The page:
By  on April 3, 2009

The Passing Of Vern Brunner

When a then unknown to the U.S. French-based company wanted to launch a color cosmetics line in America more than 20 years ago, that brand found support from a powerful and intuitive retailer. The company was L’Oréal and the merchant was Vern Brunner of Walgreens who had the foresight to see that L’Oréal would fill a need in the U.S. mass market. Many other retailers thought the line too expensive and perhaps to “French” to work in U.S. stores.

Brunner had that magic touch with many other products — not limited to beauty. His death on Wednesday is the passing of a yet another master merchant, the kind, as they say, they just don’t make anymore.

Brunner died at age 68 after a long battle with cancer.

Although he was called a great idea guy and one who would support new items, he was also known for being steadfast and believing in what was best for the customers. Many suppliers were sent back to the drawing board with ideas gleaned from a meeting with Brunner.

Perhaps Brunner believed he knew what was best for Walgreens shoppers because — like many former Walgreens merchants — he was a career employee. He began his journey there as a pharmacy intern and worked his way up through the ranks as a district manager and then director of store merchandising. In the early Eighties, he was senior vice president of marketing and by the end of that decade he was executive vice president. He retired in 2001, but stayed active in the industry as a consultant to many firms. In fact, he even tipped off reporters to hot new items he heard about as a consultant.

What many said was unique about Brunner was that he melded the merchant’s “gut” feelings associated with the early years of the chain drugstore industry with the need to digest the reams of scanner data that started flowing into headquarters in the last two decades. While many buyers and merchandising managers merely became numbers guys, Brunner kept the art in buying. In an industry with few faces that stand out and make a mark, Brunner was unique. The industry will surely miss him.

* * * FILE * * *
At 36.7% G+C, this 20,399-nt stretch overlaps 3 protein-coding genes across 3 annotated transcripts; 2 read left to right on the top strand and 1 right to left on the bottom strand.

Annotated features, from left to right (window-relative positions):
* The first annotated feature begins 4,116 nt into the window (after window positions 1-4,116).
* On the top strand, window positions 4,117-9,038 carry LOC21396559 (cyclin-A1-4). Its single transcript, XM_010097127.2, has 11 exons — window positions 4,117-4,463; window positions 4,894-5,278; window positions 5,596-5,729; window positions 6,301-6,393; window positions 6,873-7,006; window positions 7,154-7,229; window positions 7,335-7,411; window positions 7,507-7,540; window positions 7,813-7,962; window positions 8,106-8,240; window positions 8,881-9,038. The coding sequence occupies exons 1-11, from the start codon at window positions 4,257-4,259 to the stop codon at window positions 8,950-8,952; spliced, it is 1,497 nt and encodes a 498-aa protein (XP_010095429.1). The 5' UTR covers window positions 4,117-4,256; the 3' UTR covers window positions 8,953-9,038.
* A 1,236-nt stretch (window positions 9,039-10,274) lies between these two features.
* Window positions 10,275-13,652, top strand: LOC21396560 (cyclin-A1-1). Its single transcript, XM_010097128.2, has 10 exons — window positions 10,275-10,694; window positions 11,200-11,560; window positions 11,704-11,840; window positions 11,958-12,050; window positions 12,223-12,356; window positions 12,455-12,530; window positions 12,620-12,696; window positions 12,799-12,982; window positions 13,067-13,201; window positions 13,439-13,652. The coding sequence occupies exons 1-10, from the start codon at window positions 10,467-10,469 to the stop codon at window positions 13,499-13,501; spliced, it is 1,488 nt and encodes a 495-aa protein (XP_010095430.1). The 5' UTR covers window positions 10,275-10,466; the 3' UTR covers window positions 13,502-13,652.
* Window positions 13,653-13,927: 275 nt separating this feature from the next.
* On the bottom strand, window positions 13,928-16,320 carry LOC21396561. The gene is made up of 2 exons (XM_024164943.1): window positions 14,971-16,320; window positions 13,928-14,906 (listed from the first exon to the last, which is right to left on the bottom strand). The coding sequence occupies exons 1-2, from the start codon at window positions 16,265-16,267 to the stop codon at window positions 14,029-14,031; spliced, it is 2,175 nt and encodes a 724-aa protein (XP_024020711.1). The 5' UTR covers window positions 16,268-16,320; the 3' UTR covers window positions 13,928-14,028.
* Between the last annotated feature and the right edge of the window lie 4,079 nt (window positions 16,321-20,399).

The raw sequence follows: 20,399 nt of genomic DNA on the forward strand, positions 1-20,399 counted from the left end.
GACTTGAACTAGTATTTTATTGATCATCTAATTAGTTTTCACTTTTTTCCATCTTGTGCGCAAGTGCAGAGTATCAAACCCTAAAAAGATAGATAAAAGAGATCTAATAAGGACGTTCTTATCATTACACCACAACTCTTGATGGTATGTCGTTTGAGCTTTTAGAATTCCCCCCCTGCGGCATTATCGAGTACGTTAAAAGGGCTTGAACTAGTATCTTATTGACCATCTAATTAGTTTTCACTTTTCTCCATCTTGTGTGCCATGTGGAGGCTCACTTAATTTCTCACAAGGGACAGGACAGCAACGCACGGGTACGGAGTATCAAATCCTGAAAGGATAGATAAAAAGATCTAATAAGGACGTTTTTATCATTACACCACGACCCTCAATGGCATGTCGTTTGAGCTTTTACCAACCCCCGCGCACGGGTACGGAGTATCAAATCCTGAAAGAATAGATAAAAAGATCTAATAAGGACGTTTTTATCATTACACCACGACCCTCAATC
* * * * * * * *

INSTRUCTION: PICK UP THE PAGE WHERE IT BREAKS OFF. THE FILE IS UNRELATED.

NEXT: People, Places and Things >>




People, Places and Things

A few words with Joann Tyson, chief executive officer of Cosmetic Promotions, a Florida based firm bringing unique marketing ideas to mass beauty. Tyson is celebrating 20 years in the business with her company that does everything from provide makeup artists for store openings to training. She is a beauty junkie and loves her job. She’s seen many changes in the last 20 years in the business.

WWDBeautyNews: How did you come up with the idea for Cosmetic Promotions?

Tyson: It actually was when I was working for Almay. I had come up with an event to support our annual Endcap at Eckerd and the event was so successful, that the buyer said I should do that for other brands and eventually I did.

WWDBeautyNews: What is a typical day like for you?

Tyson: It is always different and exciting — no two days are the same. I spend most of the day answering e-mails and handling my customers’ needs — finding ways to solve their problems, creating quotes.

WWDBeautyNews: What are the biggest changes you’ve seen?

Tyson: I’ve seen products come and go, like Clarion and the Cutex nail pen. I’ve seen new items succeed because they are unique like Yes To Carrots. The consumer has really changed because they are so smart now and educated from the Internet. You can’t tell them a product will cure wrinkles!



What’s In Store

Gilt Groupe Flirts With Beauty:
Anyone signed onto the Gilt Groupe site knows the type of guerilla e-marketing the firm does. The firm is talking about adding beauty to the menu and has already experimented with Perricone and Smashbox.

Queue Up For Topshop: Proof that Americans still want to shop comes from the lines awaiting the chance for Topshop’s first U.S. store, which opened this week in SoHo.

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